As it stands, there are sufficient instances of personality impairment to satisfy that category of the DSM’s guide to diagnosis. However, that is just the first step. The next step in being able to properly establish that Dr. Adams is struggling with borderline personality disorder is accessing any impairments in interpersonal functioning. The way to discover interpersonal impairments is to see if either of the following are present: lack of empathy or lack of intimacy. Although only one interpersonal skill must be impaired to get a diagnosis, Dr. Adams is subpar in both of these categories, which is typical for somebody with borderline personality disorder. According to the DSM, empathy is defined as “the ability to recognize the feelings and needs of others”, an interpersonal skill that Dr. Adams undoubtedly lacks. The best example of this shortcoming can be seen in the short story “Indian Camp.” In this short story, Dr. Adams is heading to the Indian reservation to help a young Native American that has been trying without success to deliver a baby for days. Dr. Adams and Nick arrive to help the woman. Dr. Adams soon find that the baby is breech, so he performs an emergency cesarean-section on the young lady without any anesthesia. He used a jack-knife to cut her open and tapered gut leaders to sew her back up. Dr. Adams tells Nick that he does not hear the woman’s screams because “they are not important” (16). Dr. Adams is unaffected by the event, even after he discovers that the baby’s father has committed suicide in the bunk above his wife. He is proud of his surgery and even jokes about it on the way home. Hemingway says that he felt like “as exalted and talkative as football players are in the dressing room after a game” (Hemingway 18). It is clear that Dr. Adams not only feels bad for the pain he caused the woman, he also is unaffected by the suicide victim that he discovered. The second interpersonal impairment is a lack of intimacy, which we have already briefly discussed in the previous explanation of Dr. Adams’ unsatisfactory relationships. It is clear that he and his wife do not share much intimacy because they clearly do not share beds, or even bedrooms. If the shotgun scene is a euphemism for masturbation, that may imply a dissatisfying sex-life or even some form of sexual dysfunction. Whatever the case, we can see through Mrs. Adams’ speech as well as the couple’s sleeping arrangement that there is something lacking in the intimacy department of their relationship.
According to what Hemingway tells us in In Our Time, what we can ascertain based on context clues and other research, and the American Psychiatric Association’s Diagnostic and Statistical Manual of Mental Disorders, it is very possible that the reason the Dr. Adams acts and reacts in the ways that he does is because he is suffering from an undiagnosed case of borderline personality disorder. He meets the criteria on every level, and it is plain to see that he is not “neuro-typical” in the ways that he acts, in his family’s dynamic, and in how he lacks emotions when they are necessary but then is overly emotive in unnecessary circumstances. Ernest Hemingway’s short stories, as ambiguous and open-ended as they usually are, invite psychological criticisms to be performed upon his seemingly-simple characters. However, with a little research and reading between the lines, it becomes clear to see that Hemingway gave us much more than what we may find on our first read-through. Perhaps if this much care was taken by every reader with all of Hemingway’s work, more and more people would come to realize that, while some of these stories seem to be about nothing, there is just as much in what Hemingway does not say than there is in what he tells us.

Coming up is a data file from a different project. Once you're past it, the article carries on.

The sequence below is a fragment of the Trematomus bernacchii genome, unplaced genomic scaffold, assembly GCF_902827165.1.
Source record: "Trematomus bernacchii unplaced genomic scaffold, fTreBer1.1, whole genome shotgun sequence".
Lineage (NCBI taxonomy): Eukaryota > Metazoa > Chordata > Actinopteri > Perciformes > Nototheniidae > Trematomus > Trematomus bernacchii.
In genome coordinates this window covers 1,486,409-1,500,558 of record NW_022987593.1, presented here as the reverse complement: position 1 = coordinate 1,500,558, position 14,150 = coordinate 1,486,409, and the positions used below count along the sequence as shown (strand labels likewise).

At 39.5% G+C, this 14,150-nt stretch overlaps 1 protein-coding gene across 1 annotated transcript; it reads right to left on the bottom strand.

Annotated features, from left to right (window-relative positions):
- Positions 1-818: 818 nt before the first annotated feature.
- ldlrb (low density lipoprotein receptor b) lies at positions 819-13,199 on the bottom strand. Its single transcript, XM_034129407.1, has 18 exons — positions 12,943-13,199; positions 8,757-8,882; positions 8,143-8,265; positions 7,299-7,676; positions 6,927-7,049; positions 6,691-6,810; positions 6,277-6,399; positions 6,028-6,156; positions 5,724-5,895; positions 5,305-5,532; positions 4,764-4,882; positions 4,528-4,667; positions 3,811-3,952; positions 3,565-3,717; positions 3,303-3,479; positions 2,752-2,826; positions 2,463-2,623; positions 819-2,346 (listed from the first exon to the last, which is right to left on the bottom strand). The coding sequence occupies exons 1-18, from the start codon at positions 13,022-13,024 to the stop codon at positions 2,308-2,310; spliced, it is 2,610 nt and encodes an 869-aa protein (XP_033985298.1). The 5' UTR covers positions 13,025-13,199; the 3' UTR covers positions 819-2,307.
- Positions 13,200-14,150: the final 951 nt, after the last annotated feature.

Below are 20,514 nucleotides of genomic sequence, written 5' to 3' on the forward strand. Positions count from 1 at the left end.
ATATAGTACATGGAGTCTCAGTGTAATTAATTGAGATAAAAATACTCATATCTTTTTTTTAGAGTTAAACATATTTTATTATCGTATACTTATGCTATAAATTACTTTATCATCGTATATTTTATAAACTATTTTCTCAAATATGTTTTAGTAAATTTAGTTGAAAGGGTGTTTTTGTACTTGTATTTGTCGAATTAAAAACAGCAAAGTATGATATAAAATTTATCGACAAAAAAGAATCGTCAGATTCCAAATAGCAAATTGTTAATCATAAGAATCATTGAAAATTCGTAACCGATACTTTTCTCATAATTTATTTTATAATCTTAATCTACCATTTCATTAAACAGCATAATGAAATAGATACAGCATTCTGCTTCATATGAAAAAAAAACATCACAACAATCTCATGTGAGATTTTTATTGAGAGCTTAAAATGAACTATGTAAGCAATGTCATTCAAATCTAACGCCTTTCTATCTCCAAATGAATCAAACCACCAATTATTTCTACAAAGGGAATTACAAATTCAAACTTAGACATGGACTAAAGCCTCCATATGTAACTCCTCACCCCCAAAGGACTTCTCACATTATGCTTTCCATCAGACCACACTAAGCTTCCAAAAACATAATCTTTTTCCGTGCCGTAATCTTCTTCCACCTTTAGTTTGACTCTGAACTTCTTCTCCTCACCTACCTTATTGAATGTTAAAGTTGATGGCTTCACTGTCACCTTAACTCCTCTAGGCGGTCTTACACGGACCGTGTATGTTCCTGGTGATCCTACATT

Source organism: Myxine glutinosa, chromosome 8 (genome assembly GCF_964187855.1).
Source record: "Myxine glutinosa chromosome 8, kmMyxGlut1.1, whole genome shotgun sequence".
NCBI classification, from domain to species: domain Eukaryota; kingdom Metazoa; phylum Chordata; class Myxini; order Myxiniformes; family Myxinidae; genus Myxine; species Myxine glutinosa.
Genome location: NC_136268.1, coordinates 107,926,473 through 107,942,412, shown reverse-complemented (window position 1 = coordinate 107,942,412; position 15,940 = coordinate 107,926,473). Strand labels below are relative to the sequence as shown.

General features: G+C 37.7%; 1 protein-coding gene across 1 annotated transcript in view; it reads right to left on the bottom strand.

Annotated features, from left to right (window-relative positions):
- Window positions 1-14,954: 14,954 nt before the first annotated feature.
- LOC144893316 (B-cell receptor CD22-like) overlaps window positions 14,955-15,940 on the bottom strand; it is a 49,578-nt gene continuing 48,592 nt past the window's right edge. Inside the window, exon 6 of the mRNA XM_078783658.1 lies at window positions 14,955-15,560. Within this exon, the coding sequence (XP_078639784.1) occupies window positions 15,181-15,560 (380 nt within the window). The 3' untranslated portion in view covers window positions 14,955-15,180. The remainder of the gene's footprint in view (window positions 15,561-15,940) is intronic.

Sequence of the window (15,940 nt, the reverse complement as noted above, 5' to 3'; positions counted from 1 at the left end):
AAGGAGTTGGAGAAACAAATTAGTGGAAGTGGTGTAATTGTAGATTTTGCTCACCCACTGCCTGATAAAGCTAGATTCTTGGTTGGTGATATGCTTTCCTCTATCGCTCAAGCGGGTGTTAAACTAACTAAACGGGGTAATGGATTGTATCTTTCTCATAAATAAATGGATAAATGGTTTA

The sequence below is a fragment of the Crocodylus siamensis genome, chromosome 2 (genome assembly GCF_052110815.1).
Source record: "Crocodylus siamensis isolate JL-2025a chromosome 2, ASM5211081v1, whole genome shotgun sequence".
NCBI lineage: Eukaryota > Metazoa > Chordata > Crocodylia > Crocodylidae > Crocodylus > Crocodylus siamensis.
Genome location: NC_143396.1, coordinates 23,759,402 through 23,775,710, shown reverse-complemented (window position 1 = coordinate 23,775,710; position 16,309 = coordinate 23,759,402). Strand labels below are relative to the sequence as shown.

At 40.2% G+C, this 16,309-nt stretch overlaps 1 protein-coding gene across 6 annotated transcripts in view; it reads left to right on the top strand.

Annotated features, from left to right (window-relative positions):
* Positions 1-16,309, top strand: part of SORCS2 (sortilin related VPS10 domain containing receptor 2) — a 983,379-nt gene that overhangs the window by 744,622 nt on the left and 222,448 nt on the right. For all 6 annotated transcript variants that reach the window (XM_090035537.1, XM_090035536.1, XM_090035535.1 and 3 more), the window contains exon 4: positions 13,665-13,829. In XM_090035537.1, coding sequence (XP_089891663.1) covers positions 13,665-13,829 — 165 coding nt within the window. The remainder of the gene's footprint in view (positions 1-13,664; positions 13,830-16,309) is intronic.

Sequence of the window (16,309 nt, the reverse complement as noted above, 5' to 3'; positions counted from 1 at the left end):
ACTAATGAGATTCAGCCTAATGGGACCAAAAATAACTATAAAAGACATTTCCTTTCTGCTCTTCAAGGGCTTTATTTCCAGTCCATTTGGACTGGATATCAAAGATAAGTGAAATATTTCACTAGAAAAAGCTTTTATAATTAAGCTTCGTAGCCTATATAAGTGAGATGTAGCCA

Works Cited Benson, Jackson J., ed. The Short Stories of Ernest Hemingway: Critical Essays. Duke University Press, 1975, p 32. “Borderline Personality Disorder.” National Institute of Mental Health, 2016. “Criteria for Personality Disorders.” Diagnostic and Statistical Manual of Mental Disorders, 4th ed., American Psychiatric Association, 2012, pp. 6-7. Hemingway, Ernest. “The Doctor and the Doctor’s Wife.” In Our Time, Simon & Schuster, 1925, pp. 23-7. Hemingway, Ernest. “Indian Camp.” In Our Time, Simon & Schuster, 1925, pp. 15-9. Hemingway, Ernest. “The Three-Day Blow.” In Our Time, Simon & Schuster, 1925, pp. 39-49. Lynn, Steven. Texts and Contexts: Writing About Literature with Critical Theory, Pearson, 2017. Strychacz, Thomas. “Trophy-Hunting as a Trope of Manhood in Ernest Hemingway’s Green Hills of Africa.” The Hemingway Review, vol. 13, no. 1, Fall 1993, pp. 36-47.